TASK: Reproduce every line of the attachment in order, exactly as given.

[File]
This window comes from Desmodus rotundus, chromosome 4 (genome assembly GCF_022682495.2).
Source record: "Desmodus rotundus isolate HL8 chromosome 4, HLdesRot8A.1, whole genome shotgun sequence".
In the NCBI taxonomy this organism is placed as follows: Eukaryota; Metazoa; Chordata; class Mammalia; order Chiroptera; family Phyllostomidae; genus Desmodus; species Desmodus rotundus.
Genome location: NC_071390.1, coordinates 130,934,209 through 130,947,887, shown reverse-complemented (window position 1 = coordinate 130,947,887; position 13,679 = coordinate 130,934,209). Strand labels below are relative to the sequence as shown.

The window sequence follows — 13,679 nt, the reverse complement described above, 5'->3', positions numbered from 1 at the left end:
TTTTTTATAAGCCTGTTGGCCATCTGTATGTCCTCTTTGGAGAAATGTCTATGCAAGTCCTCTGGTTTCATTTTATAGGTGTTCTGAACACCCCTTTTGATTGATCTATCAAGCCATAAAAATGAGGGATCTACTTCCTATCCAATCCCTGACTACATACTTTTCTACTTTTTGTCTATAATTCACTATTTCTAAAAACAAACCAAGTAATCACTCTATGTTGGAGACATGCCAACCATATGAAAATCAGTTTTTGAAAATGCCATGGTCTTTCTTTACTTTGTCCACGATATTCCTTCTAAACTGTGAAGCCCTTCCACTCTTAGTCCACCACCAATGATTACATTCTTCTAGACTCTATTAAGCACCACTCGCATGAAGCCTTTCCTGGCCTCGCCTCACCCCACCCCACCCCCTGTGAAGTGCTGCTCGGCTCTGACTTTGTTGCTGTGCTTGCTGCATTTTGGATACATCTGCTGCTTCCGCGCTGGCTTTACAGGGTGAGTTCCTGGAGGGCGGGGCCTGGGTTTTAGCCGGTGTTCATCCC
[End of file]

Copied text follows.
This window comes from Desmodus rotundus, chromosome 4 (genome assembly GCF_022682495.2).
Source record: "Desmodus rotundus isolate HL8 chromosome 4, HLdesRot8A.1, whole genome shotgun sequence".
In the NCBI taxonomy this organism is placed as follows: Eukaryota; Metazoa; Chordata; class Mammalia; order Chiroptera; family Phyllostomidae; genus Desmodus; species Desmodus rotundus.
Genome location: NC_071390.1, coordinates 130,934,209 through 130,947,887, shown reverse-complemented (window position 1 = coordinate 130,947,887; position 13,679 = coordinate 130,934,209). Strand labels below are relative to the sequence as shown.

The window sequence follows — 13,679 nt, the reverse complement described above, 5'->3', positions numbered from 1 at the left end:
TTTTTTATAAGCCTGTTGGCCATCTGTATGTCCTCTTTGGAGAAATGTCTATGCAAGTCCTCTGGTTTCATTTTATAGGTGTTCTGAACACCCCTTTTGATTGATCTATCAAGCCATAAAAATGAGGGATCTACTTCCTATCCAATCCCTGACTACATACTTTTCTACTTTTTGTCTATAATTCACTATTTCTAAAAACAAACCAAGTAATCACTCTATGTTGGAGACATGCCAACCATATGAAAATCAGTTTTTGAAAATGCCATGGTCTTTCTTTACTTTGTCCACGATATTCCTTCTAAACTGTGAAGCCCTTCCACTCTTAGTCCACCACCAATGATTACATTCTTCTAGACTCTATTAAGCACCACTCGCATGAAGCCTTTCCTGGCCTCGCCTCACCCCACCCCACCCCCTGTGAAGTGCTGCTCGGCTCTGACTTTGTTGCTGTGCTTGCTGCATTTTGGATACATCTGCTGCTTCCGCGCTGGCTTTACAGGGTGAGTTCCTGGAGGGCGGGGCCTGGGTTTTAGCCGGTGTTCATCCC